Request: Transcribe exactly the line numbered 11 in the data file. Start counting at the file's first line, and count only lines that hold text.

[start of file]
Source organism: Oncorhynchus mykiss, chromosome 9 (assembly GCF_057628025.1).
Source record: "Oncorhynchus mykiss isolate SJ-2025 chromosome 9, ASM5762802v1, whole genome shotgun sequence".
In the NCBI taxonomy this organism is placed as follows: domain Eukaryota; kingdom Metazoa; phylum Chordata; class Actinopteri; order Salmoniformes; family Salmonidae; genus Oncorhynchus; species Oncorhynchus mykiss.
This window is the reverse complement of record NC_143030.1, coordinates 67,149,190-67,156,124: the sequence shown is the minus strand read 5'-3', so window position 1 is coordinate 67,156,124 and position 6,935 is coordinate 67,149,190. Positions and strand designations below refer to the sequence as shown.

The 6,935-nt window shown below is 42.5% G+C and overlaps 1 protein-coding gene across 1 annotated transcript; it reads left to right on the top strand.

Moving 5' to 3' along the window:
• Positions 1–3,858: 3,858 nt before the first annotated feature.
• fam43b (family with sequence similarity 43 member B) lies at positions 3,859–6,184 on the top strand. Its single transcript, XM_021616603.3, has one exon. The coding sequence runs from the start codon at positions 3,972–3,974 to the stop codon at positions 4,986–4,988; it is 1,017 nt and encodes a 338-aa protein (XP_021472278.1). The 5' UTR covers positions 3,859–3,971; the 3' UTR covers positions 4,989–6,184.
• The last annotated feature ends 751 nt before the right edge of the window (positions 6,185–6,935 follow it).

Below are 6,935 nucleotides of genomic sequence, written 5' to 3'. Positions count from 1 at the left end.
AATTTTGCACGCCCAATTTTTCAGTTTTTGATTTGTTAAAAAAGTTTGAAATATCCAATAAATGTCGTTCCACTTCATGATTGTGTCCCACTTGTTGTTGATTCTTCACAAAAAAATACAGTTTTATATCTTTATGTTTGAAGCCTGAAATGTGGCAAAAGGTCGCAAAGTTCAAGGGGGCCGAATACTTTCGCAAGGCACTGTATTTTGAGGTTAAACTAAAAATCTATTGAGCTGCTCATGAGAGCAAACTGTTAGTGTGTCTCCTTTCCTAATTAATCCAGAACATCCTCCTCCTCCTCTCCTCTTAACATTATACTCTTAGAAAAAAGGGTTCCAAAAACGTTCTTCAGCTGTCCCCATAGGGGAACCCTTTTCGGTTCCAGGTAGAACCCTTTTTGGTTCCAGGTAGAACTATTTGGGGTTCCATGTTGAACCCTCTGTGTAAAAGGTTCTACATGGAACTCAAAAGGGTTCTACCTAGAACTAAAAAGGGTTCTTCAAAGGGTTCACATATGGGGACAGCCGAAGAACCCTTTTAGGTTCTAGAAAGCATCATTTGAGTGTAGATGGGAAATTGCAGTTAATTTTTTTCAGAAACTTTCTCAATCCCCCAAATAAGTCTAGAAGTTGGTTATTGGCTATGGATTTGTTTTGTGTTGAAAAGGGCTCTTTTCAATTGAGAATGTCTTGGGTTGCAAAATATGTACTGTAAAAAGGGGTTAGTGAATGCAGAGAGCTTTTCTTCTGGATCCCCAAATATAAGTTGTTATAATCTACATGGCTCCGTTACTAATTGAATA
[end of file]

AATTTTGCACGCCCAATTTTTCAGTTTTTGATTTGTTAAAAAAGTTTGAAATATCCAATAAATGTCGTTCCACTTCATGATTGTGTCCCACTTGTTGTTGATTCTTCACAAAAAAATACAGTTTTATATCTTTATGTTTGAAGCCTGAAATGTGGCAAAAGGTCGCAAAGTTCAAGGGGGCCGAATACTTTCGCAAGGCACTGTATTTTGAGGTTAAACTAAAAATCTATTGAGCTGCTCATGAGAGCAAACTGTTAGTGTGTCTCCTTTCCTAATTAATCCAGAACATCCTCCTCCTCCTCTCCTCTTAACATTATACTCTTAGAAAAAAGGGTTCCAAAAACGTTCTTCAGCTGTCCCCATAGGGGAACCCTTTTCGGTTCCAGGTAGAACCCTTTTTGGTTCCAGGTAGAACTATTTGGGGTTCCATGTTGAACCCTCTGTGTAAAAGGTTCTACATGGAACTCAAAAGGGTTCTACCTAGAACTAAAAAGGGTTCTTCAAAGGGTTCACATATGGGGACAGCCGAAGAACCCTTTTAGGTTCTAGAAAGCATCATTTGAGTGTAGATGGGAAATTGCAGTTAATTTTTTTCAGAAACTTTCTCAATCCCCCAAATAAGTCTAGAAGTTGGTTATTGGCTATGGATTTGTTTTGTGTTGAAAAGGGCTCTTTTCAATTGAGAATGTCTTGGGTTGCAAAATATGTACTGTAAAAAGGGGTTAGTGAATGCAGAGAGCTTTTCTTCTGGATCCCCAAATATAAGTTGTTATAATCTACATGGCTCCGTTACTAATTGAATA